Have you ever wondered how your mortgage balance or credit score compares to those of your peers? Well, now you don't have to. Experian did some digging to see how Americans fared financially in 2019, and here are some interesting takeaways based on recent data it compiled.
1. The average American has a $203,296 mortgage balance
Americans carried more housing debt in 2019 than they did in 2018 -- an average of $203,296, as opposed to $198,377 a year prior. Part of that could be a function of rising home prices. But also, as we'll see in a minute, Americans' credit scores have been rising, which may have opened the door to borrowing more.
2. Millennials represent just 15% of U.S. mortgage holders
Millennials have been slow to buy homes, largely because many people of that generation are saddled with leftover student debt from college. The fact that there's only been a limited number of starter homes on the market also explains why millennials represent just 15% of mortgage borrowers across the U.S. That said, the number of millennials with a mortgage has increased 76% in the past five years, which means younger adults are slowly but surely getting into the real estate game.
3. The average American's FICO Score is 703
The average consumer has a FICO Score of 703, up from 701 the year prior. While a general rise in credit is encouraging, it's worth noting that a score of 703 only falls into the "good" range, as opposed to "very good" or "exceptional." With a credit score of 703, you're likely to get approved for a mortgage (or another type of loan), but you won't snag the best rates out there.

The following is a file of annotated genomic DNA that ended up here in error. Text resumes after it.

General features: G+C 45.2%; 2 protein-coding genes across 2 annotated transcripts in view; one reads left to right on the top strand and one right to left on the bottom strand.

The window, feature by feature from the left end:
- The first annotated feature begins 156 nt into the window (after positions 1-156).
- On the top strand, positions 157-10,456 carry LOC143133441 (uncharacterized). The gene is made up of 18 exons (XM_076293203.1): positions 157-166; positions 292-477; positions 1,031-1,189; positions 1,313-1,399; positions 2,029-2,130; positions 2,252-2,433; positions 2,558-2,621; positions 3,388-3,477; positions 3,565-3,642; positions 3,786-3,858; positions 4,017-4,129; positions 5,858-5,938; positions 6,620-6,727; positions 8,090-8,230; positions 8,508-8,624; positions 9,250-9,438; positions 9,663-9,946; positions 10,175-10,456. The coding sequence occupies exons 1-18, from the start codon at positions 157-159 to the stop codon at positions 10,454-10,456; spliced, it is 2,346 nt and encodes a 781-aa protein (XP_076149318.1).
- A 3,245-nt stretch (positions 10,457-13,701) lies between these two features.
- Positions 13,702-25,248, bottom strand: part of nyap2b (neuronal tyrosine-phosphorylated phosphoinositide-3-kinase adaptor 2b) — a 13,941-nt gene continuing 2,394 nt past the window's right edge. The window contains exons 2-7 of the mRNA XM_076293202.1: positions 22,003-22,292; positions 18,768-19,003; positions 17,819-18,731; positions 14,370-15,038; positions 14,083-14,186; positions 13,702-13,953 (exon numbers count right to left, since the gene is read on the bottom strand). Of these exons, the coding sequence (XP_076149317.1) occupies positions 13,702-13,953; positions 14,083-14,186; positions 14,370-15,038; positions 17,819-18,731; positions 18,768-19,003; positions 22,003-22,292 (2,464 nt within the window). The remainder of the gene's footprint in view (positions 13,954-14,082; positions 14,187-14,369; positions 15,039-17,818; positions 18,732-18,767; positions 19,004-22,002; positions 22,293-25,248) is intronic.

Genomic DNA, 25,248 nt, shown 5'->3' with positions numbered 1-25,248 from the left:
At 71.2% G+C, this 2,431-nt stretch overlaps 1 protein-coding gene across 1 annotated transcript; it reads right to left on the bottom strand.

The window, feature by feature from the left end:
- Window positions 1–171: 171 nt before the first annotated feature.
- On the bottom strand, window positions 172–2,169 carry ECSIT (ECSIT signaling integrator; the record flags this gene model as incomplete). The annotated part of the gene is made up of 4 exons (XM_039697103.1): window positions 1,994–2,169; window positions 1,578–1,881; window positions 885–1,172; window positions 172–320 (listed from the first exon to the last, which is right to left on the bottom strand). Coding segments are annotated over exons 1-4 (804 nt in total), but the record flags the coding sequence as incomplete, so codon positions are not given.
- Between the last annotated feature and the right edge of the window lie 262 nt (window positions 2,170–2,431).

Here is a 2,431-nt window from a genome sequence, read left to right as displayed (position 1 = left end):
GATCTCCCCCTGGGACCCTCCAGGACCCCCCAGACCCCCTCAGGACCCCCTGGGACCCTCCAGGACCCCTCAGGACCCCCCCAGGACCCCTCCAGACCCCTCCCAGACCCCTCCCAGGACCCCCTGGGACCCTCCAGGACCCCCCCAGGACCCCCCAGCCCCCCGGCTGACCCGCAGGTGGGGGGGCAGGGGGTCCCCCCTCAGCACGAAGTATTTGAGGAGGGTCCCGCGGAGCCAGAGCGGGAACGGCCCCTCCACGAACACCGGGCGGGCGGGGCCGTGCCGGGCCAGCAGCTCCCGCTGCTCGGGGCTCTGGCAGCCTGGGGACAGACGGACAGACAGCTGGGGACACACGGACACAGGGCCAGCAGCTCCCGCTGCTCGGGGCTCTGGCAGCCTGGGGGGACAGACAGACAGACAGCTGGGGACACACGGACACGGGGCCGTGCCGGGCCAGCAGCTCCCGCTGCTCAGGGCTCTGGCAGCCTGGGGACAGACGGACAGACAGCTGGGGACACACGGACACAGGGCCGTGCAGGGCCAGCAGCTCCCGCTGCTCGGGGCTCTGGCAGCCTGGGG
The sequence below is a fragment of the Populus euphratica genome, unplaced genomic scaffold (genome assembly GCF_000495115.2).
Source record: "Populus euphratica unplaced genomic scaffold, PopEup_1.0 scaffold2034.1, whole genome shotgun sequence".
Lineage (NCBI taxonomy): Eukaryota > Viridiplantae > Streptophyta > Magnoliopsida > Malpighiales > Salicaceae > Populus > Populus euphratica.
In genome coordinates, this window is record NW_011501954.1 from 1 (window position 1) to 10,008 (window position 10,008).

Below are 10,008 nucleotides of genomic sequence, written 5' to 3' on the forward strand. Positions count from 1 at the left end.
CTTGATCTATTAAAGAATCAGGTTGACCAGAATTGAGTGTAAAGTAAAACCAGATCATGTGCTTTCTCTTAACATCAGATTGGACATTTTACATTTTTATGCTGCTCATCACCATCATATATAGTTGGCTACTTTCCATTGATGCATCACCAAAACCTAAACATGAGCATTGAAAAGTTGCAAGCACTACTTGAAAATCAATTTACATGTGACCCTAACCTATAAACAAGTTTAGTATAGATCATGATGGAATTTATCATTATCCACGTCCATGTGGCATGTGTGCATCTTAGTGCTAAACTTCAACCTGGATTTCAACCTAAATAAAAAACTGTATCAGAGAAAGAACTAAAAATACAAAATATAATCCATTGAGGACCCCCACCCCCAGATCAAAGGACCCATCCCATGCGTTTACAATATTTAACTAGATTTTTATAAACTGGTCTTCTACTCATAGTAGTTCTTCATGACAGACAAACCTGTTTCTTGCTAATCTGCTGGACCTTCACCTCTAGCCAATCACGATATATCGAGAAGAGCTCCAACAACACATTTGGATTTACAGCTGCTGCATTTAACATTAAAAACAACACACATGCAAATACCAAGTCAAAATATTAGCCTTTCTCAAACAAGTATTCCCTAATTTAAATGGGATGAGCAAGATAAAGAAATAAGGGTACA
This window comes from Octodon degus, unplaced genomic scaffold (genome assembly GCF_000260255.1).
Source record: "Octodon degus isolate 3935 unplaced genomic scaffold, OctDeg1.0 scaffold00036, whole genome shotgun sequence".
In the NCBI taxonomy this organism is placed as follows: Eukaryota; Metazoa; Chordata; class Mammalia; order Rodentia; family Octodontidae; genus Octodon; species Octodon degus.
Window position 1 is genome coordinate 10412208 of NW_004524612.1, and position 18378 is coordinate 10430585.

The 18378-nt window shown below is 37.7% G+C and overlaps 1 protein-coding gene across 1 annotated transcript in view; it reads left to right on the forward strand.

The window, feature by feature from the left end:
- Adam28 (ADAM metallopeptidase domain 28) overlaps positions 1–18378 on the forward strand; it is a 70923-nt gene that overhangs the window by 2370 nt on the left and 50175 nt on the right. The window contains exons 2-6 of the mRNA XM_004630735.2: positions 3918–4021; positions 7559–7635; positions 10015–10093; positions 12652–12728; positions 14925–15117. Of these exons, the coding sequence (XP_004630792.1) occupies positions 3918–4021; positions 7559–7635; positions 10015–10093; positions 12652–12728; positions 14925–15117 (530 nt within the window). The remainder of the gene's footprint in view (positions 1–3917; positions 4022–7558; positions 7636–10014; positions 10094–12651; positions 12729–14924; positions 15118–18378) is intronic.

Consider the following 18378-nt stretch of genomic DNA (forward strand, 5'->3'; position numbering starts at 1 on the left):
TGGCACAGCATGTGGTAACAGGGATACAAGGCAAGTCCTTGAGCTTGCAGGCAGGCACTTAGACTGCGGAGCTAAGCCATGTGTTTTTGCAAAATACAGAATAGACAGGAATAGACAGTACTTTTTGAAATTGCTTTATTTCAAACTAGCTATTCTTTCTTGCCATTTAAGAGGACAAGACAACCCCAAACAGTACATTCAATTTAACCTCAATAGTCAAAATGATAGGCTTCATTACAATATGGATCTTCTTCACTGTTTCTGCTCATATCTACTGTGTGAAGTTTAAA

4. 59% of Americans have a FICO Score above 700
Most Americans have a credit score that's considered "good" or better. This shows that consumers are getting wiser about maintaining solid credit -- namely, by paying more bills on time, keeping their revolving debt to a minimum, and being judicious about the type of debts they hold and the number of new credit accounts they apply for at once.
5. 16% of Americans have very poor credit
On the other hand, 16% of Americans have a FICO Score below 580. That's considered "very poor," and while you may qualify for a mortgage with a credit score in the 500s, you're apt to get stuck with a less favorable interest rate that makes homeownership a very expensive prospect for you. In fact, it pays to work on improving your credit score before buying a home if yours is currently in the dumps. In addition to the moves above, like being timely with bills, be sure to check your credit report regularly. Fixing errors that work against you could help that number improve.
6. Only 1.2% of Americans have perfect credit
It's not easy to attain a perfect FICO Score of 850, as evidenced by the fact that only 1.2% of U.S. consumers can make that claim. But the reality is that you don't need perfect credit to borrow money affordably, whether to buy a home or for another purpose. Once your credit score hits 800, you're propelled into "exceptional" territory, which means you're likely to not only get approved to borrow money but also to do so at the most competitive interest rate available.
Now that you have a sense of how much Americans are borrowing to own homes, who's taking out mortgages, and what consumers' credit scores look like, you can assess your own financial situation and see how it stacks up. And if you're not thrilled with what you see, work on improving your credit or taking steps to get ready to buy a home. The two, in fact, go hand in hand, so once your credit score improves, you'll be better positioned to apply for a mortgage.
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